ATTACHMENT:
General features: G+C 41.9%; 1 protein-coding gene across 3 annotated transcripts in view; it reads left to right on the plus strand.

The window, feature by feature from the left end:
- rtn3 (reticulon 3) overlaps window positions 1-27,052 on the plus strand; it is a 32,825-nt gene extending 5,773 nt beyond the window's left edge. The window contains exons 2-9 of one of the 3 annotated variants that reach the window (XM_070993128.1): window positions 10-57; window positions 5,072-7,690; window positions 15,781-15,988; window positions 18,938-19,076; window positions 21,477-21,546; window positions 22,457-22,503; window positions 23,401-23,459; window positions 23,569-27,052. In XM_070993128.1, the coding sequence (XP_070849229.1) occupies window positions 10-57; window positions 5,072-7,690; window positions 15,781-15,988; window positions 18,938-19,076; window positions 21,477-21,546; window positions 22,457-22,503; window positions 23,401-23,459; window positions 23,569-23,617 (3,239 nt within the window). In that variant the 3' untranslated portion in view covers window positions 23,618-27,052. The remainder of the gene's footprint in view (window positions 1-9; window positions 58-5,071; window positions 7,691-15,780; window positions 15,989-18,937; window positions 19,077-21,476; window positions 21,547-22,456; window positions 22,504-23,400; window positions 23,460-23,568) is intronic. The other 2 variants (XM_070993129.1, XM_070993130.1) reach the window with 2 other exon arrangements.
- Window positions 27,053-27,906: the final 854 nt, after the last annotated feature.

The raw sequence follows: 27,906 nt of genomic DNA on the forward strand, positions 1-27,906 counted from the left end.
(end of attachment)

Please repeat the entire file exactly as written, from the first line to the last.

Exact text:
General features: G+C 41.9%; 1 protein-coding gene across 3 annotated transcripts in view; it reads left to right on the plus strand.

The window, feature by feature from the left end:
- rtn3 (reticulon 3) overlaps window positions 1-27,052 on the plus strand; it is a 32,825-nt gene extending 5,773 nt beyond the window's left edge. The window contains exons 2-9 of one of the 3 annotated variants that reach the window (XM_070993128.1): window positions 10-57; window positions 5,072-7,690; window positions 15,781-15,988; window positions 18,938-19,076; window positions 21,477-21,546; window positions 22,457-22,503; window positions 23,401-23,459; window positions 23,569-27,052. In XM_070993128.1, the coding sequence (XP_070849229.1) occupies window positions 10-57; window positions 5,072-7,690; window positions 15,781-15,988; window positions 18,938-19,076; window positions 21,477-21,546; window positions 22,457-22,503; window positions 23,401-23,459; window positions 23,569-23,617 (3,239 nt within the window). In that variant the 3' untranslated portion in view covers window positions 23,618-27,052. The remainder of the gene's footprint in view (window positions 1-9; window positions 58-5,071; window positions 7,691-15,780; window positions 15,989-18,937; window positions 19,077-21,476; window positions 21,547-22,456; window positions 22,504-23,400; window positions 23,460-23,568) is intronic. The other 2 variants (XM_070993129.1, XM_070993130.1) reach the window with 2 other exon arrangements.
- Window positions 27,053-27,906: the final 854 nt, after the last annotated feature.

The raw sequence follows: 27,906 nt of genomic DNA on the forward strand, positions 1-27,906 counted from the left end.